After TPP Signing, Activists Opposed to Deal Look to Prevent Congressional Approval
Dr. Margaret Flowers says the TPP will supercede international climate treaties and undermine environmental protection laws
JESSICA DESVARIEUX, TRNN: Welcome to the Real News Network. I’m Jessica Desvarieux in Baltimore.
The TPP is now one step closer to becoming a reality. The Trans-Pacific Partnership, one of the world’s biggest and most controversial multinational trade deals, was signed by twelve nations, including the United States. Protests took place around the world with many people worried about its impact on workers, the environment, and the legal power it gives to corporations to circumvent federal regulation through trade tribunals. Here’s what the United States trade representative Michael Froman had to say about it.
MICHAEL FROMAN: I’m confident at the end of the day, because of the strong benefits to the U.S. economy, which have been estimated to be over $130 billion a year of GDP growth, as well as more than $350 billion of additional exports, that members of Congress will see the benefits for their constituents, and it will have the necessary bipartisan support to be approved.
DESVARIEUX: Now to discuss all of this and the benefits that Mr. Froman laid out, who does it actually benefit, is our guest, Margaret Flowers. Margaret is the co-director of PopularResistance.org, and she’s actually read the 5,544 pages of the entire TPP deal. Margaret, thank you so much for joining us.
MARGARET FLOWERS: Thank you for having me, Jessica.
DESVARIEUX: So, Margaret, you just heard what U.S. trade representative Michael Froman had to say about the deal. My first question, when he talks about the benefits, who, who is this benefiting? And, and at what cost?
FLOWERS: Right. So that’s interesting. The Center for Economic and Policy Research did a study of the Trans-Pacific Partnership and found that for those who are in the top 1 percent, they would gain wealth from the Trans-Pacific Partnership, but that for the rest of the country, particularly in the lower 90 percent, would likely see a fall in their wages. Even the very conservative Peterson Institute has said that growth in GDP will be very small. The World Bank basically issued a report saying that the U.S. would see a small rise in GDP. And Tufts University actually predicted that our GDP would fall, and we would lose jobs as a result of the TPP.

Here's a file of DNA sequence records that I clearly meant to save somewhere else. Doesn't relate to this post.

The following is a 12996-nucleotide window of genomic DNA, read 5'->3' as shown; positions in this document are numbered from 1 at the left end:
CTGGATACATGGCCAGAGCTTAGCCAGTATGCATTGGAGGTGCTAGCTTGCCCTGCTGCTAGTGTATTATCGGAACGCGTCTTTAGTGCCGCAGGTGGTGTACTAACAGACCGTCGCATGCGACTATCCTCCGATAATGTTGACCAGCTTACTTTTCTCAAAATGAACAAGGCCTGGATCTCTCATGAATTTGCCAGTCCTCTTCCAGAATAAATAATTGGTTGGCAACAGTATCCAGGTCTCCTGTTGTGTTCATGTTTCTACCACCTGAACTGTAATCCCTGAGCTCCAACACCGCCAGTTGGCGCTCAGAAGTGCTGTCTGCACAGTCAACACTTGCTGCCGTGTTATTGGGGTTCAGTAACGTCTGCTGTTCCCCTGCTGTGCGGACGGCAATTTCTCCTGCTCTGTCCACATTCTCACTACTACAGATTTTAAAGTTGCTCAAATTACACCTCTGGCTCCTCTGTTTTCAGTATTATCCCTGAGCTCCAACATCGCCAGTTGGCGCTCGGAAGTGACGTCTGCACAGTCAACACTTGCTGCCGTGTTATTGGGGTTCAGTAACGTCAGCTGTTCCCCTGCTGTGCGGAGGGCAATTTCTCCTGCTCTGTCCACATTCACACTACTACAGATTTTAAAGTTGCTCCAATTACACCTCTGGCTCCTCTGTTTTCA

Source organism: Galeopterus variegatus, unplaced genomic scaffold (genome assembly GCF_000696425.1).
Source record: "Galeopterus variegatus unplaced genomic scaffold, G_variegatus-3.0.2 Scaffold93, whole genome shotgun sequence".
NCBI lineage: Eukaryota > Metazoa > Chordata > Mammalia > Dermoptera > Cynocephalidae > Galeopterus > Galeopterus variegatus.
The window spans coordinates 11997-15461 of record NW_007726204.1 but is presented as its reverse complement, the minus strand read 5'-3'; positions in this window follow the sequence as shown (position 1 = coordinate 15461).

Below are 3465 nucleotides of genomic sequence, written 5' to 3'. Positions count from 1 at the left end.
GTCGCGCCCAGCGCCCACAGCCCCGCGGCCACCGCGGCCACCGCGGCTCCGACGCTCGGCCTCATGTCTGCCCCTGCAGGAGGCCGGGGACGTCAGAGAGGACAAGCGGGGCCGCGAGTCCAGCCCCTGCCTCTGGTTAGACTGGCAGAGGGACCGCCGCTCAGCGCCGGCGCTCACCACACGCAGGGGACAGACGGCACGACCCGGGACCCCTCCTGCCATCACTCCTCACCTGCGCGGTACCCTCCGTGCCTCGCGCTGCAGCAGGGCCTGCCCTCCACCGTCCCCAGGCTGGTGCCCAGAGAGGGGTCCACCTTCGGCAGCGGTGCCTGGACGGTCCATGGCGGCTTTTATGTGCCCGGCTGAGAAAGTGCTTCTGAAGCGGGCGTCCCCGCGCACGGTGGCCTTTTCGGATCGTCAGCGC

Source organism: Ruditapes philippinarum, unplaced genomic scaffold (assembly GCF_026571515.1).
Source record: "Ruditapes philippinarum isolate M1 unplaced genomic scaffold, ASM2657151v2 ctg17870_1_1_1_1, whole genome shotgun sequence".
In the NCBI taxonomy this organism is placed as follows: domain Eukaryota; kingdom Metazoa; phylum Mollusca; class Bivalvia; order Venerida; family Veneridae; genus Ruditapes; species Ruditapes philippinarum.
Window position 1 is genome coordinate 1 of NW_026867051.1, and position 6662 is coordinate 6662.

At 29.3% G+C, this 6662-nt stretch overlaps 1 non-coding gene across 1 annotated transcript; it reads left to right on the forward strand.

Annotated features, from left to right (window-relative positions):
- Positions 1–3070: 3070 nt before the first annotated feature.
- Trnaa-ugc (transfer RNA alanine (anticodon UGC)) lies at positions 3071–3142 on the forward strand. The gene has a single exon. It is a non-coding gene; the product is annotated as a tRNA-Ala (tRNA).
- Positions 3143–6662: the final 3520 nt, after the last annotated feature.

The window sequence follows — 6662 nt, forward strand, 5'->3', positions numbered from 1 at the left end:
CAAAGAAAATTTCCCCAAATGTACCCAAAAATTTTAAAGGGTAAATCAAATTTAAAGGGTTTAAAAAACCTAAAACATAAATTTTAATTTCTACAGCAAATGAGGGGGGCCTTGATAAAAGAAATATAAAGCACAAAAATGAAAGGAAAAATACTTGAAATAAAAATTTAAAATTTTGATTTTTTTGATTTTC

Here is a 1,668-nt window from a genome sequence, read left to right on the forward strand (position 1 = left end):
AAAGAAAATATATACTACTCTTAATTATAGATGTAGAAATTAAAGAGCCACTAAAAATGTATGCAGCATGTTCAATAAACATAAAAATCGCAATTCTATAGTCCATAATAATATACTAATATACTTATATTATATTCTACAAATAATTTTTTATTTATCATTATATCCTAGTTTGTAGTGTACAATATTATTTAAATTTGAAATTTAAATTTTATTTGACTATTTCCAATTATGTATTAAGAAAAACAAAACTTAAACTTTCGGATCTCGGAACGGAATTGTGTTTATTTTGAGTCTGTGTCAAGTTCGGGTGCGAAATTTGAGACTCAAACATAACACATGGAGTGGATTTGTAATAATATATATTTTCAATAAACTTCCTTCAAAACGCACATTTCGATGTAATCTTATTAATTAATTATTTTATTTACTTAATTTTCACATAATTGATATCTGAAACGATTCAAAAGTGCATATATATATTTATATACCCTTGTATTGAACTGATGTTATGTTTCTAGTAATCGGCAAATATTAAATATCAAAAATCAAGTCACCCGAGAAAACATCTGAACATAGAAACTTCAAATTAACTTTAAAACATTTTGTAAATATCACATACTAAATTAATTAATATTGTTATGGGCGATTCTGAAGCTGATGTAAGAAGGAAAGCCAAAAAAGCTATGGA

So if there are any gains they’ll be really moderate, or mild. And don’t really risk, you know, aren’t really worth risking the harm that this agreement can do to us.
DESVARIEUX: Okay, let’s get into some of that harm. As I mentioned before, you’ve read the thousands of pages of the TPP, bless your heart. Let’s, let’s look at some of the specific language that’s in the deal. Can you just lay out for us what stood out to you as some red flags?
FLOWERS: Sure. So one area that’s very concerning is in the area of environmental protection. And in the Trans-Pacific Partnership, the language is extremely vague. Basically he’s saying that countries should strive to ensure high environmental protection. But that doesn’t really, that’s very vague language that’s not enforceable and doesn’t lay out what they should be doing. In fact, for people who are concerned about the climate crisis, and I think that should be most of us, they don’t even use the words climate change in the whole agreement. And this is–consider, this is a binding agreement, whereas the agreement that was made in Paris, the climate treaty, is a voluntary agreement. So this actually supersedes that voluntary agreement.
DESVARIEUX: So talk about some more of the specific language in the deal. Can we pull out some examples?
FLOWERS: Right. So, one of the things that’s really interesting is that they say that environmental protection laws should not be used as a way to disguise restrictions on trade and investment. So if you basically tease that out, the Trans-Pacific Partnership, like other trade agreements, has what’s called a trade tribunal. This is a legal system, a court system that exists outside of and above our own national legal system. So it’s higher than our Supreme Court.